Since so many of the Google searches that lead readers to my blog appear to be from new Catholics or people discerning Catholicism, I thought I would post a few of the Catholic blogs that are in my RSS reader. I hope they can be a valuable resource to others in my position.
Catholicism LiveJournal community – OK, so it’s not in my RSS reader, and it’s not technically a blog (though you could argue it’s a group blog), but this LJ comm taught me a lot about Catholicism when I was seeking to learn more about it (though it’s no substitute for speaking with a priest and getting a copy of the Catechism). And the discussion is much more civil and charitable than your average LJ comm. (Maybe it’s the people?) You’ll have to become a free member of LiveJournal to join.
A Minor Friar – Brother Charles is a Roman Catholic religious of the Order of Friars Minor (i.e. Franciscans). Good for an always insightful look into the life of a mendicant religious with grace and humor.
Be Thou My Vision – Matt is a postulant with the Order of Friars Minor Capuchin of the Province of Saint Mary (northeast U.S.). Good for learning about one young man’s entrance into religious life (also with a good dose of humor).
Becoming Catholic: The (re)formation of a Protestant mind – Deanna is a recent Catholic convert (as of Easter 2009) from the Presbyterian Church (USA), the same denomination from which I’m converting. The blog’s not updated terribly often, but what I’ve read I’ve liked. If you enjoy conversion stories, and especially if you’re converting from Protestantism, I think you’ll enjoy it.
De cura animarum – Father Jeffrey Steel is another new convert to Catholicism, along with his family, this time from the Anglican Church, in which he served as a priest. Always thoughtful posts from a follower in Newman‘s footsteps.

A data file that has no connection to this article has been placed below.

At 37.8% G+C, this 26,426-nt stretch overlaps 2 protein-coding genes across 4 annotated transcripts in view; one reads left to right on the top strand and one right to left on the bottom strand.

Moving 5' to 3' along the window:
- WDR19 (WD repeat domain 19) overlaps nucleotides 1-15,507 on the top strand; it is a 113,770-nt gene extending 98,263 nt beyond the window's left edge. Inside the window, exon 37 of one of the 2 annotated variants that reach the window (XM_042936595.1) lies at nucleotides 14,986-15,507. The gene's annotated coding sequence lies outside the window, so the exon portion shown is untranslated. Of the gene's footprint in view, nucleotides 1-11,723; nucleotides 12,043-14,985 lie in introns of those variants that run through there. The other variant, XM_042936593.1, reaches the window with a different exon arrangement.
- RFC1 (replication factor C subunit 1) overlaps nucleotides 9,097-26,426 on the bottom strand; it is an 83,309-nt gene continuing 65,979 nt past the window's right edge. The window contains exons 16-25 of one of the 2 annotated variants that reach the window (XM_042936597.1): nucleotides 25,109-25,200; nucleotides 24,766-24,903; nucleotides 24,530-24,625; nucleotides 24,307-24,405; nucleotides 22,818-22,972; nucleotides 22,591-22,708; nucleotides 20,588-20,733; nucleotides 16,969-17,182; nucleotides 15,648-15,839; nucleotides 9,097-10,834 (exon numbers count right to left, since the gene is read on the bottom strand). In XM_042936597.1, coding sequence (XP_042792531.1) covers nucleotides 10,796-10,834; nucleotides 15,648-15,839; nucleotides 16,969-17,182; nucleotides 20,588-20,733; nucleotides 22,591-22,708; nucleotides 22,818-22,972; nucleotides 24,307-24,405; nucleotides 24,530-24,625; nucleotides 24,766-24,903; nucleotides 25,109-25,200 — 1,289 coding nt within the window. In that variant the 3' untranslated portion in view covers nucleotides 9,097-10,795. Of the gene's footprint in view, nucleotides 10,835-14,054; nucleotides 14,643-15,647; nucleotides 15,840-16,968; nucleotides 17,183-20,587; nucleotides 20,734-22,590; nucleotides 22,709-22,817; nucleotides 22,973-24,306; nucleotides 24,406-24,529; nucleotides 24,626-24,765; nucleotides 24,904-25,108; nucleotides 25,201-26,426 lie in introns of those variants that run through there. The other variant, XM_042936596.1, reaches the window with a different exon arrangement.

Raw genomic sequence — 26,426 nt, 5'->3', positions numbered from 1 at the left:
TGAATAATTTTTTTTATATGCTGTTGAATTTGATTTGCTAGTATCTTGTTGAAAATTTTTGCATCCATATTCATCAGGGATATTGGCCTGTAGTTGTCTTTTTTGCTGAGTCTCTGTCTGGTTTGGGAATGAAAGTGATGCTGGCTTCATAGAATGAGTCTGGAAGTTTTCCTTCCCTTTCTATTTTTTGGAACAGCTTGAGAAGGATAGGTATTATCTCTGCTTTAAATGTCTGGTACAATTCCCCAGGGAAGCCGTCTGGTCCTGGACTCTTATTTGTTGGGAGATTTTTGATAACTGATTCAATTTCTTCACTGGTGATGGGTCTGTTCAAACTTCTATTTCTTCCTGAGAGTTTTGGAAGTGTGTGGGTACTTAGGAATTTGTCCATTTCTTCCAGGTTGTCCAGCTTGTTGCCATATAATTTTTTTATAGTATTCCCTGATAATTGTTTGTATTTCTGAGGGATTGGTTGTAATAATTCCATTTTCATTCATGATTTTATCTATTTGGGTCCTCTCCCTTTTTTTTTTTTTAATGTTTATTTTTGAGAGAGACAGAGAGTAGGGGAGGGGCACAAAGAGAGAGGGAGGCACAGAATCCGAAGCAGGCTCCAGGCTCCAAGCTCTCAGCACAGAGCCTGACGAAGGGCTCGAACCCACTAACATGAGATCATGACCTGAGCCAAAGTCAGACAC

Godzdogz – The blog of the English Dominican Studentate (mainly housed at Blackfriars here in Oxford, I believe). There are four main topics of posts: Preaching, Prayer/Liturgy, Study, and Community Life. They’re currently doing a series on the life of virtue that I’m enjoying. (Why are young Dominicans calling themselves “Godzdogz”? Go here for the answer.)
Oblate Blog – John is a Benedictine oblate, and his website Oblate Spring is the best resource site about Benedictine oblates I’ve found. John posts about life as an oblate and resources for oblates and those seeking to learn more about the Benedictine way of life.
Psalm 46:11 – A Journey to Truth – Michael Hallman is a Catholic seminarian in the pre-novitiate with the Order of St Augustine. He returned to the Church four years ago after being away for 10 years. I started reading about his journey online when he was applying to the Order and posting about the process in the Catholicism LJ community. I’ve since followed him onto his blog as he has started on the path to becoming an Augustinian priest. Michael’s posts are always full of heart and love for his Order and the Church.